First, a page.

Sunday, June 10, 2012

ICQG and BGA 2012

In a week I'll be attending ICQG 2012 (International Conference on Quantitative Genetics) and BGA 2012 (annual meeting of the Behavior Genetics Association), both in Edinburgh. If you want to meet up, let me know!

The title of my talk is Some results on the genetic architecture of human intelligence. I will post my slides on the blog at some point. For now, here are a few (click for larger versions).

As a physicist and quantum mechanic it is natural for me to think about a genome as a vector in a very high dimensional space. Geometrical notions follow ...


Richard Seiter said...

I'm looking forward to seeing the slides.  Re: "a genome as a vector in a very high dimensional space", what do you think about combining the genome with phenotypic characteristics (both relatively stable, like height and weight, and more variable, like blood test measurements) and using the combination as your vector?

NotaPhysicist said...

Could you suggest a book that discusses multidimensional space from a conceptual viewpoint, appropriate for someone who did undergrad level quantum chemistry/physics and linear algebra and then stopped?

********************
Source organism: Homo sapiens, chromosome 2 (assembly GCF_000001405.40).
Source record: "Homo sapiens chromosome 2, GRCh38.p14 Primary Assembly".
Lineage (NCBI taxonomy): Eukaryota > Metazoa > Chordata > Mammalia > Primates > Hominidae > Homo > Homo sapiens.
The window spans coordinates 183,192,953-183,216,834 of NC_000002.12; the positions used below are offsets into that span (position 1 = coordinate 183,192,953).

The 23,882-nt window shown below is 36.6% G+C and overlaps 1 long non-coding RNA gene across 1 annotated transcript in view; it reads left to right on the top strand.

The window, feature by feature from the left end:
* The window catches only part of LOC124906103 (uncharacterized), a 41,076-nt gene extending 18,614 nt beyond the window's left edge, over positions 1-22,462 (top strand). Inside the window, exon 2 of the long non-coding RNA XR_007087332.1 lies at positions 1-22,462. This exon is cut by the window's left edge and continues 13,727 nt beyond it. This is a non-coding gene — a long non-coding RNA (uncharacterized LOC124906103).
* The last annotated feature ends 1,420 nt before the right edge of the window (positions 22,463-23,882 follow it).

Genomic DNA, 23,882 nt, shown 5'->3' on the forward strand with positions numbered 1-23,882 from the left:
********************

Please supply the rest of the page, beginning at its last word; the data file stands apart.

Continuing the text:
MtMoru said...

I don't think it's hard. Steve expects to find something like a star or a constellation of stars in his space of SNPs. At the center of the star will be the smartest of the smart, and as one goes out from the center the star rarefies and the density of smarts does too.

If only the SNPs frequencies varied independently the density distributon about the center would be normal.

But it's all irrelevant. The "heritability" is only meaningful in the context of breeding for a specific environment.

MtMoru said...

"Nature or Nurture? It May Depend On Where You Live."

Notice that varying heritabilities, assuming this is significant, require that the twins live in the same area. How much lower would that meaningless statistic be if they didn't?

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